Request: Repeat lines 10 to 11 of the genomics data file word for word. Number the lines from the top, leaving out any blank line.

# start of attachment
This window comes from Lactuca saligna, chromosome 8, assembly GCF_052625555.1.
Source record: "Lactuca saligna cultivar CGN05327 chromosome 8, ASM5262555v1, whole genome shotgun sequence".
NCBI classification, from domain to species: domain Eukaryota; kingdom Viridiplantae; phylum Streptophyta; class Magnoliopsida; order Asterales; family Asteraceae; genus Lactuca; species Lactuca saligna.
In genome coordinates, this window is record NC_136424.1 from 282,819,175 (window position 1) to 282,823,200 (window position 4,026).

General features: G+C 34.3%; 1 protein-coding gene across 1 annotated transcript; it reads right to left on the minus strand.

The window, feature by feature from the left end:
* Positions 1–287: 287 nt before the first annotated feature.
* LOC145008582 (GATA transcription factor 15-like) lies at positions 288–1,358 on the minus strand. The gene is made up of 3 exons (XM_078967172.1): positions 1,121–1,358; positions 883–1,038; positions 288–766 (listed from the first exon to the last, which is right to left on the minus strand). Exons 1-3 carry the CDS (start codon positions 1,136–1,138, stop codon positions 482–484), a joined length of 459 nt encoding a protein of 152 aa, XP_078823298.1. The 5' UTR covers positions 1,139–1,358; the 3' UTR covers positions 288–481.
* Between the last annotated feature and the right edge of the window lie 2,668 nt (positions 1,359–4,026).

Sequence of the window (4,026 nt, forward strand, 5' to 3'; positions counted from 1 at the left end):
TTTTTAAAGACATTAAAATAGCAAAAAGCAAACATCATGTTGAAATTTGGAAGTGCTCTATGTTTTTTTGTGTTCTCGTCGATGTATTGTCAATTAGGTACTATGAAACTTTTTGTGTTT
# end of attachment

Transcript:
Sequence of the window (4,026 nt, forward strand, 5' to 3'; positions counted from 1 at the left end):
TTTTTAAAGACATTAAAATAGCAAAAAGCAAACATCATGTTGAAATTTGGAAGTGCTCTATGTTTTTTTGTGTTCTCGTCGATGTATTGTCAATTAGGTACTATGAAACTTTTTGTGTTT